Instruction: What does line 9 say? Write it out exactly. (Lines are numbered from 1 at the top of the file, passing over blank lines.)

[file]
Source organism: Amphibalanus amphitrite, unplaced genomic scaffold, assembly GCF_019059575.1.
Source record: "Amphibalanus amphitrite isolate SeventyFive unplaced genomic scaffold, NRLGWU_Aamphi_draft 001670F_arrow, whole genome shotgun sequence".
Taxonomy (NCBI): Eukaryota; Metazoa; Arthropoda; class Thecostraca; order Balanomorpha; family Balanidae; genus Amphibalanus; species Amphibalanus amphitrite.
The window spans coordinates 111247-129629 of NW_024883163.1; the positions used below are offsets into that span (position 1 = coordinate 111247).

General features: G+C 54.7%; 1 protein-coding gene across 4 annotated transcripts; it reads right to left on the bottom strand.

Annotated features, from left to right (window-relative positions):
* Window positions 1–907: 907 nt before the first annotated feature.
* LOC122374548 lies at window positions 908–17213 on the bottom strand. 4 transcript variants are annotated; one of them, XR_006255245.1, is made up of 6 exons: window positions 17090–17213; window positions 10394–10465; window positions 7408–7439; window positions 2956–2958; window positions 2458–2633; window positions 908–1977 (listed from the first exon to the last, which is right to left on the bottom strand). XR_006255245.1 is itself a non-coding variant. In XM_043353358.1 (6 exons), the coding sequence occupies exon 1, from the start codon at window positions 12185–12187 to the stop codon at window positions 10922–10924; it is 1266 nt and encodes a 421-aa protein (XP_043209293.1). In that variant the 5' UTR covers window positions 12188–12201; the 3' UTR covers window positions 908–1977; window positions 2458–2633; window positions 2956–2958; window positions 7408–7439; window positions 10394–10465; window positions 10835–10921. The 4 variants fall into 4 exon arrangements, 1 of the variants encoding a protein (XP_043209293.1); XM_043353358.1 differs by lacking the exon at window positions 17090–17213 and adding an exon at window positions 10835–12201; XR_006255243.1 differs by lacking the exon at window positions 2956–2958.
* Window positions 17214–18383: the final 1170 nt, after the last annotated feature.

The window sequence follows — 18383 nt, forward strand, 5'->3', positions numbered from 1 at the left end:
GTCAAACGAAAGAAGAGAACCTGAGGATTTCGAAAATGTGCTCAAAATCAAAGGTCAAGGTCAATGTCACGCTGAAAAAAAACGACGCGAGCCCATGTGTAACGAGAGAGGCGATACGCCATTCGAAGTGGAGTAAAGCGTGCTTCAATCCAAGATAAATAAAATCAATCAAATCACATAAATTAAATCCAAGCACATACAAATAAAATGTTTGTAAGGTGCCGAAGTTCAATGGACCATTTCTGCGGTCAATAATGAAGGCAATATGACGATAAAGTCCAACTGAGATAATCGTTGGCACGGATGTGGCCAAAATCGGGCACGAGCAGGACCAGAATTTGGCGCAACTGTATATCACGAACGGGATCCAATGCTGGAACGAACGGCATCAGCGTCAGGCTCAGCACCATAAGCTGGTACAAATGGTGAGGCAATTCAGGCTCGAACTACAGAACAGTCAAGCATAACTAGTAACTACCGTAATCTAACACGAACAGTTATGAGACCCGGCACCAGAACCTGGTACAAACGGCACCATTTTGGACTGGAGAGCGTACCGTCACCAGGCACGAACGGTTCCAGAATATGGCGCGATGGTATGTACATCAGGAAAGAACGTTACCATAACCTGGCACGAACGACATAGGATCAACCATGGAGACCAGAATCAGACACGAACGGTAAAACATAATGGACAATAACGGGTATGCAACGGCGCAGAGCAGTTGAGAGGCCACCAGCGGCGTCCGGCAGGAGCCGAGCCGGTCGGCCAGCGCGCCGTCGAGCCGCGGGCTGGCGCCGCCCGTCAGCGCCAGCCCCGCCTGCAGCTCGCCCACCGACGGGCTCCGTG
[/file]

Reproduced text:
* Window positions 17214–18383: the final 1170 nt, after the last annotated feature.